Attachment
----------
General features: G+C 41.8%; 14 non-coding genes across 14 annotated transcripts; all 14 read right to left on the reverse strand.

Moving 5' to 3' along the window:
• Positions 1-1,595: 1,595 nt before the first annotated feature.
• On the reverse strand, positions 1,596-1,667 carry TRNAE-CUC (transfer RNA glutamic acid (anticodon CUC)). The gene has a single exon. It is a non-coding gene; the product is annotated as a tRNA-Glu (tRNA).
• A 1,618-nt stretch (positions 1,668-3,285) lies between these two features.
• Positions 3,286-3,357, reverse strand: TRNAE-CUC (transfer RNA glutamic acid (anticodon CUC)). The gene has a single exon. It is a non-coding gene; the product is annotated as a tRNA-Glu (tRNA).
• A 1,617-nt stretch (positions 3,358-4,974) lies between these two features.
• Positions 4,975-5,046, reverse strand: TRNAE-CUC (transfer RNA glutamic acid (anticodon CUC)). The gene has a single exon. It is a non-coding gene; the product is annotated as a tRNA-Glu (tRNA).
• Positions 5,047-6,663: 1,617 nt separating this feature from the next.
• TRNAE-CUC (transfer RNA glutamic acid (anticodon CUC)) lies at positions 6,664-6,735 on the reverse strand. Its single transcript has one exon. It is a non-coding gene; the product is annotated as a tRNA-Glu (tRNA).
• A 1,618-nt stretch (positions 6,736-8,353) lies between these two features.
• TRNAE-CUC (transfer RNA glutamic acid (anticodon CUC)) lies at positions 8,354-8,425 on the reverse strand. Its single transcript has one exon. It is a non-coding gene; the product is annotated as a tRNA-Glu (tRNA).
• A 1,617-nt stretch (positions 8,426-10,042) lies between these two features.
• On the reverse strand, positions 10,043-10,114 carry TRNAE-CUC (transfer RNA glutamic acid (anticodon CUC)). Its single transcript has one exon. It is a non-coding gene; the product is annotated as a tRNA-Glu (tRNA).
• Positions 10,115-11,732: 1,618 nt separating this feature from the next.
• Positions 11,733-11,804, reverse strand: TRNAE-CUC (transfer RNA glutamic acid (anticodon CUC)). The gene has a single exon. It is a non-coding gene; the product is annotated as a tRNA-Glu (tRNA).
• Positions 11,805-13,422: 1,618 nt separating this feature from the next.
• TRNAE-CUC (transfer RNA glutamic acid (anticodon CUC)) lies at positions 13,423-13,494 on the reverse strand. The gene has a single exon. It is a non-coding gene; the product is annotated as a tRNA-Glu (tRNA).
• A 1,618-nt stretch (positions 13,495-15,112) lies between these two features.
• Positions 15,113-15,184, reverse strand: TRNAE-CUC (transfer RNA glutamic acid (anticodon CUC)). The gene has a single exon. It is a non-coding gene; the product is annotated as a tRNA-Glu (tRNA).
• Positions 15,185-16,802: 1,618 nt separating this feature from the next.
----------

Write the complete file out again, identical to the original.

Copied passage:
General features: G+C 41.8%; 14 non-coding genes across 14 annotated transcripts; all 14 read right to left on the reverse strand.

Moving 5' to 3' along the window:
• Positions 1-1,595: 1,595 nt before the first annotated feature.
• On the reverse strand, positions 1,596-1,667 carry TRNAE-CUC (transfer RNA glutamic acid (anticodon CUC)). The gene has a single exon. It is a non-coding gene; the product is annotated as a tRNA-Glu (tRNA).
• A 1,618-nt stretch (positions 1,668-3,285) lies between these two features.
• Positions 3,286-3,357, reverse strand: TRNAE-CUC (transfer RNA glutamic acid (anticodon CUC)). The gene has a single exon. It is a non-coding gene; the product is annotated as a tRNA-Glu (tRNA).
• A 1,617-nt stretch (positions 3,358-4,974) lies between these two features.
• Positions 4,975-5,046, reverse strand: TRNAE-CUC (transfer RNA glutamic acid (anticodon CUC)). The gene has a single exon. It is a non-coding gene; the product is annotated as a tRNA-Glu (tRNA).
• Positions 5,047-6,663: 1,617 nt separating this feature from the next.
• TRNAE-CUC (transfer RNA glutamic acid (anticodon CUC)) lies at positions 6,664-6,735 on the reverse strand. Its single transcript has one exon. It is a non-coding gene; the product is annotated as a tRNA-Glu (tRNA).
• A 1,618-nt stretch (positions 6,736-8,353) lies between these two features.
• TRNAE-CUC (transfer RNA glutamic acid (anticodon CUC)) lies at positions 8,354-8,425 on the reverse strand. Its single transcript has one exon. It is a non-coding gene; the product is annotated as a tRNA-Glu (tRNA).
• A 1,617-nt stretch (positions 8,426-10,042) lies between these two features.
• On the reverse strand, positions 10,043-10,114 carry TRNAE-CUC (transfer RNA glutamic acid (anticodon CUC)). Its single transcript has one exon. It is a non-coding gene; the product is annotated as a tRNA-Glu (tRNA).
• Positions 10,115-11,732: 1,618 nt separating this feature from the next.
• Positions 11,733-11,804, reverse strand: TRNAE-CUC (transfer RNA glutamic acid (anticodon CUC)). The gene has a single exon. It is a non-coding gene; the product is annotated as a tRNA-Glu (tRNA).
• Positions 11,805-13,422: 1,618 nt separating this feature from the next.
• TRNAE-CUC (transfer RNA glutamic acid (anticodon CUC)) lies at positions 13,423-13,494 on the reverse strand. The gene has a single exon. It is a non-coding gene; the product is annotated as a tRNA-Glu (tRNA).
• A 1,618-nt stretch (positions 13,495-15,112) lies between these two features.
• Positions 15,113-15,184, reverse strand: TRNAE-CUC (transfer RNA glutamic acid (anticodon CUC)). The gene has a single exon. It is a non-coding gene; the product is annotated as a tRNA-Glu (tRNA).
• Positions 15,185-16,802: 1,618 nt separating this feature from the next.